Contractors have once again been reminded of the harsh consequences of failing to follow the claim procedures specified in their contracts.
In Contractors Edge, Inc. v. City of Mankato, the Minnesota Court of Appeals rejected a contractor’s claim for extra compensation because, despite providing the initial written notice, the contractor did not follow up with the amount of the claim and supporting data within the time frame required by the contract. The contract included the Engineers Joint Contract Documents Committee (EJCDC) Standard General Conditions, which are widely used on public works projects throughout the country. Those general conditions require the contractor to give an initial written notice of the “general nature” of a claim within 30 days after the claim arises; and a second notice with the “amount or extent of the claim, with supporting data,” within 60 days after the claim arises (unless the engineer allows additional time).
The court stressed “the primary rule that failure to comply with written notice requirements results in contractor’s inability to recover for extra work,” adding that parties are “free to contract as to the type of notice that would be required.” The court recognized that owners lose their right to insist upon close compliance with notice requirements if their earlier conduct was inconsistent with the intent to insist upon them. If earlier change orders had been issued without following the specified claim procedures, for example, the contract’s change-order provisions would not have been enforced. The court, however, did not find any evidence that previous change orders were handled differently than the contract required.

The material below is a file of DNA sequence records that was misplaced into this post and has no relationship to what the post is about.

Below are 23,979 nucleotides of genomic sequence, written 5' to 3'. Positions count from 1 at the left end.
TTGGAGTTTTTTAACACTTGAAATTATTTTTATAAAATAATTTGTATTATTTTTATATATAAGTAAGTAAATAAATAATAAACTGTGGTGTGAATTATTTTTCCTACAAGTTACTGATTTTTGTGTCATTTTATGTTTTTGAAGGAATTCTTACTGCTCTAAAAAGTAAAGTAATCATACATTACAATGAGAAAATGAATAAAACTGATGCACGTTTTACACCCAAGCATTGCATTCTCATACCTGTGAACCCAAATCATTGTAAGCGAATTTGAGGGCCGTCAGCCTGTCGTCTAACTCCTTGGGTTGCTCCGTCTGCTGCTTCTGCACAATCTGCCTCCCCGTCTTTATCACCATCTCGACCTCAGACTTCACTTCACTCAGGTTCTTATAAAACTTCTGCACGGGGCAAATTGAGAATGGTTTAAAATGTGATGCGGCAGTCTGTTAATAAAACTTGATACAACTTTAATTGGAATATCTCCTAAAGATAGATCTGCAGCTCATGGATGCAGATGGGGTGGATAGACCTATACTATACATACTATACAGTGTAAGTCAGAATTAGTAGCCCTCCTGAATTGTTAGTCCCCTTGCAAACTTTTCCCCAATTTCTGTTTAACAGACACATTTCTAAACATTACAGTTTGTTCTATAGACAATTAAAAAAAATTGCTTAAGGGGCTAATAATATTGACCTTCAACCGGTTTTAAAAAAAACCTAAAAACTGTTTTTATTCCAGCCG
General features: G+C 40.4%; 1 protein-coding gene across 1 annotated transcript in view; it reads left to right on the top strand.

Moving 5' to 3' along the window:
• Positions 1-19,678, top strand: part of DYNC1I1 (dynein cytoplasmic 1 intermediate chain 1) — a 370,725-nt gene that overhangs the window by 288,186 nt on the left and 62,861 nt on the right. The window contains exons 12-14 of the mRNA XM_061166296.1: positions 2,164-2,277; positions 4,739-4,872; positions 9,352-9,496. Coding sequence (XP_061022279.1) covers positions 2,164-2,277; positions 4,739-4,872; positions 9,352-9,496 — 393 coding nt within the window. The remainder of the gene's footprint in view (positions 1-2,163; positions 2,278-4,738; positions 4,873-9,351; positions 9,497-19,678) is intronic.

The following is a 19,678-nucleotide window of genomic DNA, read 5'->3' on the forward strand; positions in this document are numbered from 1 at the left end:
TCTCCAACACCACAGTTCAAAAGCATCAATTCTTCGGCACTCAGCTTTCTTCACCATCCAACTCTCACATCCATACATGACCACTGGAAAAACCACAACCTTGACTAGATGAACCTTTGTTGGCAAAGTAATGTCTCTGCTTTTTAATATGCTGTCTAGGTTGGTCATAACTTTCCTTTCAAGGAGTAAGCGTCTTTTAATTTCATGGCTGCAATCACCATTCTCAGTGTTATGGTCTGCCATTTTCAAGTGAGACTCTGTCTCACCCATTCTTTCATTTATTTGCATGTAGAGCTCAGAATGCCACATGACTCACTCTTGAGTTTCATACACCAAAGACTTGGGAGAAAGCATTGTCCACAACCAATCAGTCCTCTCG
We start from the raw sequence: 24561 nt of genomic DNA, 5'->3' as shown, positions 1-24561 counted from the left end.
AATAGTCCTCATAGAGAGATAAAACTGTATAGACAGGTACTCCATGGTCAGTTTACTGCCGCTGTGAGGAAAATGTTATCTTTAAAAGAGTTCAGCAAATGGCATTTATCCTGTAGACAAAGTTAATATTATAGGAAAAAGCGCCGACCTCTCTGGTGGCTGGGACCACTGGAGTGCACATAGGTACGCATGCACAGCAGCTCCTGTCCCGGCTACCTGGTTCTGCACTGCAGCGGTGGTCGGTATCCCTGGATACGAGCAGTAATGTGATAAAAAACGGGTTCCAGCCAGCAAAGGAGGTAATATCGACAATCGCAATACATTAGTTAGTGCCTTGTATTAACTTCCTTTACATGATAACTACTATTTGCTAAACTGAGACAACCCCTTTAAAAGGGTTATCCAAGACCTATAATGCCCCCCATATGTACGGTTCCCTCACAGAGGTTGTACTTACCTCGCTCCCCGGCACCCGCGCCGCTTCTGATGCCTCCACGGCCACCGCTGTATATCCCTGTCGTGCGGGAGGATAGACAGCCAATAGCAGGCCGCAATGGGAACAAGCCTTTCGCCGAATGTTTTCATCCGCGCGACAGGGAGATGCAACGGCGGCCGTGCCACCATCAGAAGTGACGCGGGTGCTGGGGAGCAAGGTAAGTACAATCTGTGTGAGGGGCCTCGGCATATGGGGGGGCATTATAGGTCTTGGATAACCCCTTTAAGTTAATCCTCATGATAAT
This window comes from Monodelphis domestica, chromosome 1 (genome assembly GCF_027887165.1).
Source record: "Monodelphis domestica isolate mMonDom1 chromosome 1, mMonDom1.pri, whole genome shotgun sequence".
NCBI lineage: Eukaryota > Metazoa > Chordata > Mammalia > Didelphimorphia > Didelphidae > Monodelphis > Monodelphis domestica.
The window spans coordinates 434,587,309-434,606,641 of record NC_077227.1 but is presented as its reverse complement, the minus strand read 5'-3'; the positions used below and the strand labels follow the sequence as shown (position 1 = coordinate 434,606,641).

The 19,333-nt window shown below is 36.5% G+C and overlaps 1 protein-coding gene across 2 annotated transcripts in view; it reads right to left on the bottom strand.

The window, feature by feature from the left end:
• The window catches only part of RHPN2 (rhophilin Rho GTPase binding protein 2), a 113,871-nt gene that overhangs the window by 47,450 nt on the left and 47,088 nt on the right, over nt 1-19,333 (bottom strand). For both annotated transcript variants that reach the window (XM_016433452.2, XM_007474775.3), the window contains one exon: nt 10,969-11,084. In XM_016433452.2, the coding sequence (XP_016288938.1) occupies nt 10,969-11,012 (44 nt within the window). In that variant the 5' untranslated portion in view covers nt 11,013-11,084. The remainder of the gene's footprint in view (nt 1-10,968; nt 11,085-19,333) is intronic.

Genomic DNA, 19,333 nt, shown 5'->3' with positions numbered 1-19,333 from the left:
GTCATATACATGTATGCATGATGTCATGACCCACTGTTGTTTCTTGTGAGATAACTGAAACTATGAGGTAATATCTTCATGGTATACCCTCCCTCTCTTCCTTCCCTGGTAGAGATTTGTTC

Not all courts are as severe as Minnesota's in enforcing written-notice provisions. In federal contracting, for example, late notice is fatal only if the owner loses the opportunity to monitor costs, consider less expensive alternatives, or otherwise address the claim. In these courts, the lack of timely notice will not bar the claim unless the owner is prejudiced by the delay, but only if the contract is silent on the effect of filing a late claim. Even in those states, however, the claim may be barred if that result is clearly required by the notice provision.
The lesson of the Contractors Edge decision is that a contractor puts a claim at risk by not following all of the steps in the contract's specified claim procedures. The initial written notice is sometimes only the first of many steps that the contractor should closely follow. A contractor cannot always give notice of a claim, sit back, and assume the next move is the owner's. When a claim arises, a contractor should study the steps required by the particular contract.
Claim procedures can vary from contract to contract. The EJCDC general conditions applied in the Contractors Edge case illustrate potential pitfalls. Not only do they include the 60-day follow-up discussed above, but they include later deadline traps for the unwary. The engineer must issue a decision on the claim within 30 days after the contractor provides the claim amount and supporting documents. If the engineer denies or does not rule on the claim within those 30 days, the contractor must request mediation within the next 30 days. The contractor cannot simply wait for the engineer's decision beyond the 30 days, which is the natural inclination, but must treat the claim as denied and request mediation if it wants to keep the claim alive. If the contractor does not timely request mediation, the engineer's denial is "final and binding" and the claim dies.
With a variety of contractual claim procedures, a contractor may want to consult an attorney early to make sure that the claim is properly documented and all deadlines are met. If one or more deadlines have already passed, the attorney can assess the possible consequences, which can vary from state to state, and whether the contractor may have a legal excuse for not following the procedures strictly.